using medical tape over them as one had worn away. Getting out of my Dads car
later was even worse than getting in.
I tried eating some bio yogurt and oats but this didn’t
settle well. I tried sipping water but even it didn’t go down well. Within an
hour everything was brought up again. I was a bit worried as my pee was almost
brown but hoped this was more to do with beetroots tablets I had taken.
My two second toes had big blisters which needed drained and
one of my big toes nails is now black. This is ok though as it now matches the
other one! I went to bed before 9 having not held down anything in over 12
Thankfully this morning I managed to hold down a nut butter
sandwich early on, and have since began eating normal again. Phew. My weight on
Saturday morning was 154.8 lbs and this morning it was 147.8 lbs.
Ultra-marathon diets work well!
I’ve learnt a lot over the last few days. Every Ultra is different
and you never know how your body is going to react. I’ve never had problems
eating before and in fact ate too much during the 12 hour race, which caused
totally different problems. I was in difficulty longer in this race compared to
the previous year. This may have been due to a lack of specific ultra-training.
I don’t believe I’ll run many more 24 hour races. If I do
get the call up for Ireland then I will indeed. However I do believe that pushing
to such limits, can’t be great for long term health.
Despite now have the worst DOMs that I can ever remember,
I’m still in cloud nine. Ultimately, it was all worth it for how I feel now.
Never give up, never give in and have faith in yourself.
That was an excellent read, Badbark. I simply couldn't imagine anything near that!! You can dine out on that for some years to come! Fingers crossed you get that call up as well!
G-Dawg, well done on the early start. Not something I could do, though I bet it felt great afterwards.
Gul, nice evening trotting as well.
Gerard, yes Croatia look good as well, however it is always difficult to envisage a lower pedigree world cup winner from the big 5 or 6 countries that share it.
5 miles recovery for me yesterday, which given the heat and how I feel is probably going to be what many of this weeks runs look like.
My half gave my rb another boost so down to 3.2. This time last year I was at 4.4. My last boost took me into the top 10,000 on rb rankings (sounds really crap!) and I am hoping this one tips me into the top 1000 of my age group.
Great report Badbark and an amazing achievement. What a great role model you are for your daughter.
G Dawg I can't imagine running at that time in the morning, well done!
5 easy miles last night, wore my HR strap rather than using the wrist based one on the watch which seemed to give a more accurate reading. HR starting to come back to normal levels which is good. 10 planned for tonight with a mate. Starting to enjoy this running in the sun!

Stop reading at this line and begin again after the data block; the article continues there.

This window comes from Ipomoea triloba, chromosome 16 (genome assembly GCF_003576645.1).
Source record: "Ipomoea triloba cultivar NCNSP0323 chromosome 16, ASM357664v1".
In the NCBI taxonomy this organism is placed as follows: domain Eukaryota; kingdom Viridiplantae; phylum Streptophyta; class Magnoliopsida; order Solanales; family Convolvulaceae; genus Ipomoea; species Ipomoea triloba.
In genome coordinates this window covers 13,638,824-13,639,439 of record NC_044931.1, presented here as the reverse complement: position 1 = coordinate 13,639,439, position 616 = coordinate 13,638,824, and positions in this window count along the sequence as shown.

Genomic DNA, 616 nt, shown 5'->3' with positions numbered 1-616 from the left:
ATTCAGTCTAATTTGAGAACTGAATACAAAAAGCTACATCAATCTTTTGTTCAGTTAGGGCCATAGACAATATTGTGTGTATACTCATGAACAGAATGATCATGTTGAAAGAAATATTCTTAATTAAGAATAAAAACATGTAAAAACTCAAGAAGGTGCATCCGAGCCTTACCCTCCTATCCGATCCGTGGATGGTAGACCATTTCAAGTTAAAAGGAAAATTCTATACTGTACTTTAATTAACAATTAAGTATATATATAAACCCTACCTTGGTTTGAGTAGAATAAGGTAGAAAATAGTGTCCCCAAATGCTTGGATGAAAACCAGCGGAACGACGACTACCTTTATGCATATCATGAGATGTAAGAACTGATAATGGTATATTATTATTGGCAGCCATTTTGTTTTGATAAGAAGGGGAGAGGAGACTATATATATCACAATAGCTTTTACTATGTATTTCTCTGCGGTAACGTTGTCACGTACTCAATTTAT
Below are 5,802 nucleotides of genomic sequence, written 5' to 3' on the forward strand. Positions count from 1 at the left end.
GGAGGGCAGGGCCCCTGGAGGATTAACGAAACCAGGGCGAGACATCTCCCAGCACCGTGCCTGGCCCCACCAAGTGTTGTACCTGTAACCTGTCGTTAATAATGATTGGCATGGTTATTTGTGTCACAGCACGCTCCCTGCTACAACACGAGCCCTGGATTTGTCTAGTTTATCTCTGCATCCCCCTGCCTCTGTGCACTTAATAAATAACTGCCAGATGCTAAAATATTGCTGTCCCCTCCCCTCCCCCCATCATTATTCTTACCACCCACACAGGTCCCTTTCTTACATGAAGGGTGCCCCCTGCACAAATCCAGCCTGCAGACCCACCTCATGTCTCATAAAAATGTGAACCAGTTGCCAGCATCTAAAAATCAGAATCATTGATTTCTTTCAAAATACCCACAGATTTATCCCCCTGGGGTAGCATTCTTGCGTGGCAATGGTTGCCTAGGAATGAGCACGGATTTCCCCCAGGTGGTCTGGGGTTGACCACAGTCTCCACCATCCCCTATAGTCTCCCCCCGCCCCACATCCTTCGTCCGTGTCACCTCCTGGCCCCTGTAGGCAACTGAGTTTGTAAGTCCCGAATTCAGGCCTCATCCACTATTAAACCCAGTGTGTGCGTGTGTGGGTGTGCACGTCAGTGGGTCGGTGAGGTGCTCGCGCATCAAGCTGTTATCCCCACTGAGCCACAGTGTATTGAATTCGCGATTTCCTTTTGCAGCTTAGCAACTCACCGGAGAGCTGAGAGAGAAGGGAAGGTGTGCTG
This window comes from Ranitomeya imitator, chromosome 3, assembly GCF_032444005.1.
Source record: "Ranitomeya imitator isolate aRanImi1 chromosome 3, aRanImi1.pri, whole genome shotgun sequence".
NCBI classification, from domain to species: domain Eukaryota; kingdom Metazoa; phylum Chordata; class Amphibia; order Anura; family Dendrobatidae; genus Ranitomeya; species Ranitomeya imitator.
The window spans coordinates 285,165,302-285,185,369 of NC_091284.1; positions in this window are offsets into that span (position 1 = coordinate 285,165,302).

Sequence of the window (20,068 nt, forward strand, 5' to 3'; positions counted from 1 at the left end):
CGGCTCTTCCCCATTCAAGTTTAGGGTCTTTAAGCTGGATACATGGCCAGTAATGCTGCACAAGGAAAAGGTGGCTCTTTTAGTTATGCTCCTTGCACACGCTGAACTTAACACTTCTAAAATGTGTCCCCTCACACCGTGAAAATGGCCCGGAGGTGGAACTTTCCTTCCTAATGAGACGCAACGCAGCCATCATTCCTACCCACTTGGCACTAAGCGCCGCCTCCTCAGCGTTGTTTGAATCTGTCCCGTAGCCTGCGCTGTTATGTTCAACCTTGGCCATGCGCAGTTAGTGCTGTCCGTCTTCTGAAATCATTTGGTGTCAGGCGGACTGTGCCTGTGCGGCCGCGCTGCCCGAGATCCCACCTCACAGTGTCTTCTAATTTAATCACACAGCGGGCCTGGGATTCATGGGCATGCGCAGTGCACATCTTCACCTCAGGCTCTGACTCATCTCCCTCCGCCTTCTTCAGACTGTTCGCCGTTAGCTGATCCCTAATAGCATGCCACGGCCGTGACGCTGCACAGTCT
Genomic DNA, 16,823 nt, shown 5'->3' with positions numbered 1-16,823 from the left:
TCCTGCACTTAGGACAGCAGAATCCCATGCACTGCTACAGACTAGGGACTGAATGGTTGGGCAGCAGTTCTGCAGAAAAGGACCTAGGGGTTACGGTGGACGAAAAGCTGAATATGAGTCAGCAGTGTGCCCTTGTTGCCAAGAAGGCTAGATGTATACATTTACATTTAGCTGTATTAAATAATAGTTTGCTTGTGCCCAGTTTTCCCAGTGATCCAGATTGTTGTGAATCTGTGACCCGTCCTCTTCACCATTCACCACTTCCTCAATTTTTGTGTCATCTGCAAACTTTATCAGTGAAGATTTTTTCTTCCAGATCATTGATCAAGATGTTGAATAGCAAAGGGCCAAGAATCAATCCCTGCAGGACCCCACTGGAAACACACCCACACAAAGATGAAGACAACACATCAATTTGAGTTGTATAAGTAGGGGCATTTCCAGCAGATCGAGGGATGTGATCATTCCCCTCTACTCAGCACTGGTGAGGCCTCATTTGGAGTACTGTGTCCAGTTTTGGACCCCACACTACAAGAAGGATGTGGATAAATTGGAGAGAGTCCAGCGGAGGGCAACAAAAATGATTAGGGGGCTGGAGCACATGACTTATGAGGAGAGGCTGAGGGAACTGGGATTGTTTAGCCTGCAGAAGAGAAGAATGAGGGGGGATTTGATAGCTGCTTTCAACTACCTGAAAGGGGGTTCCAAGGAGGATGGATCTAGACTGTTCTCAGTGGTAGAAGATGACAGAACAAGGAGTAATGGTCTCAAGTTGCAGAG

G-Dawg - It's certainly the only time of the year I would even begin to contemplate a run that early. Well done for doing it!
Stevie - Enjoy your 10 miler, I might try do something similar later if I have time.
DT - Yes, I know what you mean but think of Greece in 2004, although Croatia play a much more attractive style of football. It's very open and will start getting serious in the KO stages. Uruguay are tidy too.
Just doing short runs so far this week as I'm flat out in work. 2.5 miles yesterday at 8:55mm then 2 miles today avg 6:18mm, the legs felt surprisingly good after Sunday's 1st proper long run but it was horribly windy, felt like a hard effort. Absolutely Scorchio here too but that blooming wind is a pain . Hoping to get out for another run later.
Birch, I didn't run 2015 so don't have one, however there is currently 1 on ebay on buy it now for £10.85, which doesn't seem a great outlay to tick this off for you.
Gerard, Greece played a very dull brand of football that was effective against the best of teams. Croatia will be taking on the big guns on a like for like basis and are likely to come unstuck with it. The euros have a history of surprise packages. Denmark in 92 being a big example. Even Portugal in 2016, who if you set aside Ronaldo are a team of mid level internationals, were a slight surprise especially as they were woeful in the group stages.
No problem Gerard I was just going to order a pair but thought I should try them first so going in on Tuesday. Good miles in the wind.
Good effort G-Dawg! I woke up at 5.30 but not sure I could drag myself out for a run!
10.5 last night with a mate, first mile was 8.20 and last was 7.30 so pleased with the progression. I feel I'm getting used to the heat, enjoying it now! Had a precision hydration drink before I went out which I think helps
I have done a few morning runs recently, by that I mean 8am and the good thing I find is that it lends itself to more miles in the evening. I could barely move this morning at 7.30 let alone run! This heat is killing my sleep.
Birch, glad you bagged it. I often keep an eye on ebay for London stuff. Last year a guy was selling a full set of 2006 London souvenir stuff so for £11 I got a vest, racing shorts, training shorts, light fleece and a shower jacket, all adidas. I also picked up an adidas marshalls jacket from last year for £4.
In terms of medals, i used to have 3 county ones for team gold x 1 and bronze x2 in the county half champs but my wife somehow binned them when we were decorating, something i've not forgiven her for and still feel disappointed about no longer having!
I am left with a paperweight/trophy from a 10k last October for the v40 prize. Essentially medals I've won are my priority. My other medals all lived in a drawer then last year my wife bought me a medal hanger. I only put on that quite bespoke medals generally from halfs. The tin pot crap medals you get at local 10ks just go in the bin. My marathon medals are my important ones now. After my first London my wife had it framed with a photo and my time. At that point it was a one off. I followed that up for my next two London's in a display with my number and timing chip. The problem is, with 2 other marathons since and 2 more planned, I simply don't have the wall space to keep doing it. I think I just need to save them all up and decide in a few years what I do with them. I cant see me voluntarily stopping now as I am at the point where I can switch to mara training without it being a big leap.
5 miles easy last night. Will keep that theme this week and start my schedule for Yorkshire next week. Gives me 15 weeks of the 16, albeit I will lose a week to an extent whilst on holiday. Though last year I did some really good training whilst away.